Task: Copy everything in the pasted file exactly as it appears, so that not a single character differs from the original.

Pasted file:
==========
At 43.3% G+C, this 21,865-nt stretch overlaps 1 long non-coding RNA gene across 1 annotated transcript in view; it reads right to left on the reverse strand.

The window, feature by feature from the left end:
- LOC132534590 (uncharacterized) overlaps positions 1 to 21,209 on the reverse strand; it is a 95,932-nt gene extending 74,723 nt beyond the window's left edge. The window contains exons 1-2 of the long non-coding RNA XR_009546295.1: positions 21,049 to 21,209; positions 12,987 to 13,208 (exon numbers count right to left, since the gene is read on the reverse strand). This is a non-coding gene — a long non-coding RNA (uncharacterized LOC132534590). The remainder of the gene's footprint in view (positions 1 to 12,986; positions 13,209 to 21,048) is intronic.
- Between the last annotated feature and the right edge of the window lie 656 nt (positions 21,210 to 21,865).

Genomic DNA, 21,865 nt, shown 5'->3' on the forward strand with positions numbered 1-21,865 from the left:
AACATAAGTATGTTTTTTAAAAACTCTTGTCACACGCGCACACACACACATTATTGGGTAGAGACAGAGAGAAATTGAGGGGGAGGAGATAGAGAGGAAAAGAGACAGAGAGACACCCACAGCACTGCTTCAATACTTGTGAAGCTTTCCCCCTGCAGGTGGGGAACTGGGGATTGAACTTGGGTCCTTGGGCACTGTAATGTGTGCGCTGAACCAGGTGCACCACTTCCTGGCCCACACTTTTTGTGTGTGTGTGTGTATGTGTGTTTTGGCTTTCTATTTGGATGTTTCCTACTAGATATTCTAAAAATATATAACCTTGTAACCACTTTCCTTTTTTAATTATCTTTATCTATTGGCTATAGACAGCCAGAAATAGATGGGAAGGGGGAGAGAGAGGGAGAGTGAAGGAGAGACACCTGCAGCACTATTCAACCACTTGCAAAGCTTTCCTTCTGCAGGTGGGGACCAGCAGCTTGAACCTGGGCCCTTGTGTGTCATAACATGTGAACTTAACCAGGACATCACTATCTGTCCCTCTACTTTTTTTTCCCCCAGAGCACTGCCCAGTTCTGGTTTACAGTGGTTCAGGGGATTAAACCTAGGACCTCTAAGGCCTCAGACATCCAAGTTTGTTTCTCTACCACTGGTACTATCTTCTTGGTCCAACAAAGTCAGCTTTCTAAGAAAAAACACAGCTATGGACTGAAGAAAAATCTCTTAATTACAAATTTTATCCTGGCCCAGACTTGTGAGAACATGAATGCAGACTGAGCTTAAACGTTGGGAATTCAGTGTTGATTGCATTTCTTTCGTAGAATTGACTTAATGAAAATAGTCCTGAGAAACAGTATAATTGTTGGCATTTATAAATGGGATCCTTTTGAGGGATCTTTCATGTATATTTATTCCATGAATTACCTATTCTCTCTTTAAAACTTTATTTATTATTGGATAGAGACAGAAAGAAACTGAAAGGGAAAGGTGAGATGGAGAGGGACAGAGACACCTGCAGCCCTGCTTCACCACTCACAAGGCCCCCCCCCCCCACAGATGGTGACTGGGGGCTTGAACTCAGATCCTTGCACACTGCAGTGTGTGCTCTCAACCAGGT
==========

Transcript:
At 43.3% G+C, this 21,865-nt stretch overlaps 1 long non-coding RNA gene across 1 annotated transcript in view; it reads right to left on the reverse strand.

The window, feature by feature from the left end:
- LOC132534590 (uncharacterized) overlaps positions 1 to 21,209 on the reverse strand; it is a 95,932-nt gene extending 74,723 nt beyond the window's left edge. The window contains exons 1-2 of the long non-coding RNA XR_009546295.1: positions 21,049 to 21,209; positions 12,987 to 13,208 (exon numbers count right to left, since the gene is read on the reverse strand). This is a non-coding gene — a long non-coding RNA (uncharacterized LOC132534590). The remainder of the gene's footprint in view (positions 1 to 12,986; positions 13,209 to 21,048) is intronic.
- Between the last annotated feature and the right edge of the window lie 656 nt (positions 21,210 to 21,865).

Genomic DNA, 21,865 nt, shown 5'->3' on the forward strand with positions numbered 1-21,865 from the left:
AACATAAGTATGTTTTTTAAAAACTCTTGTCACACGCGCACACACACACATTATTGGGTAGAGACAGAGAGAAATTGAGGGGGAGGAGATAGAGAGGAAAAGAGACAGAGAGACACCCACAGCACTGCTTCAATACTTGTGAAGCTTTCCCCCTGCAGGTGGGGAACTGGGGATTGAACTTGGGTCCTTGGGCACTGTAATGTGTGCGCTGAACCAGGTGCACCACTTCCTGGCCCACACTTTTTGTGTGTGTGTGTGTATGTGTGTTTTGGCTTTCTATTTGGATGTTTCCTACTAGATATTCTAAAAATATATAACCTTGTAACCACTTTCCTTTTTTAATTATCTTTATCTATTGGCTATAGACAGCCAGAAATAGATGGGAAGGGGGAGAGAGAGGGAGAGTGAAGGAGAGACACCTGCAGCACTATTCAACCACTTGCAAAGCTTTCCTTCTGCAGGTGGGGACCAGCAGCTTGAACCTGGGCCCTTGTGTGTCATAACATGTGAACTTAACCAGGACATCACTATCTGTCCCTCTACTTTTTTTTCCCCCAGAGCACTGCCCAGTTCTGGTTTACAGTGGTTCAGGGGATTAAACCTAGGACCTCTAAGGCCTCAGACATCCAAGTTTGTTTCTCTACCACTGGTACTATCTTCTTGGTCCAACAAAGTCAGCTTTCTAAGAAAAAACACAGCTATGGACTGAAGAAAAATCTCTTAATTACAAATTTTATCCTGGCCCAGACTTGTGAGAACATGAATGCAGACTGAGCTTAAACGTTGGGAATTCAGTGTTGATTGCATTTCTTTCGTAGAATTGACTTAATGAAAATAGTCCTGAGAAACAGTATAATTGTTGGCATTTATAAATGGGATCCTTTTGAGGGATCTTTCATGTATATTTATTCCATGAATTACCTATTCTCTCTTTAAAACTTTATTTATTATTGGATAGAGACAGAAAGAAACTGAAAGGGAAAGGTGAGATGGAGAGGGACAGAGACACCTGCAGCCCTGCTTCACCACTCACAAGGCCCCCCCCCCCCACAGATGGTGACTGGGGGCTTGAACTCAGATCCTTGCACACTGCAGTGTGTGCTCTCAACCAGGT